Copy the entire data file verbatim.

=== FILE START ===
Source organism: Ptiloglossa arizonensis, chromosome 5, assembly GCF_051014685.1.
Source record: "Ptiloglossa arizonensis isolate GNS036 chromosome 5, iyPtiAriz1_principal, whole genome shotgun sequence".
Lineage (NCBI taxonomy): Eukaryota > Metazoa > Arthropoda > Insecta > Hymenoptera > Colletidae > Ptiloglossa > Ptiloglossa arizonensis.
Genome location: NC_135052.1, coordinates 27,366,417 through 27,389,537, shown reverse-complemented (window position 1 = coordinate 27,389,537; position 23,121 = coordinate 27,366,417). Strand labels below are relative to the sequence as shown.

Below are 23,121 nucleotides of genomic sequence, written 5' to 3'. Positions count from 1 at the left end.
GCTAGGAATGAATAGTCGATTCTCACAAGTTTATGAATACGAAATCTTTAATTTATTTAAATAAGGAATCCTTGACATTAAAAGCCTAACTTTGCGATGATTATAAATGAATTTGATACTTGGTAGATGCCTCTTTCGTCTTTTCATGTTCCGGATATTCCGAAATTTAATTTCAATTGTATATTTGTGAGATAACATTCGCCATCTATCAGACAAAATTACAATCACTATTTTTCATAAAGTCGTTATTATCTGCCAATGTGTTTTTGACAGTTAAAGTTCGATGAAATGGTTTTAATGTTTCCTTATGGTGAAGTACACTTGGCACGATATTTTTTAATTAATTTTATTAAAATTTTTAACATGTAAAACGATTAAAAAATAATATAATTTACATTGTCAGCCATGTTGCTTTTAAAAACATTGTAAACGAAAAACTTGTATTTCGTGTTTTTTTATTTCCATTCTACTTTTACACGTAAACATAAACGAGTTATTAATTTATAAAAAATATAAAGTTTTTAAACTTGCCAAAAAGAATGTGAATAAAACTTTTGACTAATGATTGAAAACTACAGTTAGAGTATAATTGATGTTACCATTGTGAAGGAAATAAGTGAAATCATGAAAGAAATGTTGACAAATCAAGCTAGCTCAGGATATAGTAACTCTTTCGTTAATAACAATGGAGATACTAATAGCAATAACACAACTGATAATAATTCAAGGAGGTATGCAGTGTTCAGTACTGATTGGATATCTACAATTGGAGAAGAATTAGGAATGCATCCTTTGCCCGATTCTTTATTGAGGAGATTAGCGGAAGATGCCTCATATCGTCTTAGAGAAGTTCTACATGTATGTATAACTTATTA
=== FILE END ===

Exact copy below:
Source organism: Ptiloglossa arizonensis, chromosome 5, assembly GCF_051014685.1.
Source record: "Ptiloglossa arizonensis isolate GNS036 chromosome 5, iyPtiAriz1_principal, whole genome shotgun sequence".
Lineage (NCBI taxonomy): Eukaryota > Metazoa > Arthropoda > Insecta > Hymenoptera > Colletidae > Ptiloglossa > Ptiloglossa arizonensis.
Genome location: NC_135052.1, coordinates 27,366,417 through 27,389,537, shown reverse-complemented (window position 1 = coordinate 27,389,537; position 23,121 = coordinate 27,366,417). Strand labels below are relative to the sequence as shown.

Below are 23,121 nucleotides of genomic sequence, written 5' to 3'. Positions count from 1 at the left end.
GCTAGGAATGAATAGTCGATTCTCACAAGTTTATGAATACGAAATCTTTAATTTATTTAAATAAGGAATCCTTGACATTAAAAGCCTAACTTTGCGATGATTATAAATGAATTTGATACTTGGTAGATGCCTCTTTCGTCTTTTCATGTTCCGGATATTCCGAAATTTAATTTCAATTGTATATTTGTGAGATAACATTCGCCATCTATCAGACAAAATTACAATCACTATTTTTCATAAAGTCGTTATTATCTGCCAATGTGTTTTTGACAGTTAAAGTTCGATGAAATGGTTTTAATGTTTCCTTATGGTGAAGTACACTTGGCACGATATTTTTTAATTAATTTTATTAAAATTTTTAACATGTAAAACGATTAAAAAATAATATAATTTACATTGTCAGCCATGTTGCTTTTAAAAACATTGTAAACGAAAAACTTGTATTTCGTGTTTTTTTATTTCCATTCTACTTTTACACGTAAACATAAACGAGTTATTAATTTATAAAAAATATAAAGTTTTTAAACTTGCCAAAAAGAATGTGAATAAAACTTTTGACTAATGATTGAAAACTACAGTTAGAGTATAATTGATGTTACCATTGTGAAGGAAATAAGTGAAATCATGAAAGAAATGTTGACAAATCAAGCTAGCTCAGGATATAGTAACTCTTTCGTTAATAACAATGGAGATACTAATAGCAATAACACAACTGATAATAATTCAAGGAGGTATGCAGTGTTCAGTACTGATTGGATATCTACAATTGGAGAAGAATTAGGAATGCATCCTTTGCCCGATTCTTTATTGAGGAGATTAGCGGAAGATGCCTCATATCGTCTTAGAGAAGTTCTACATGTATGTATAACTTATTA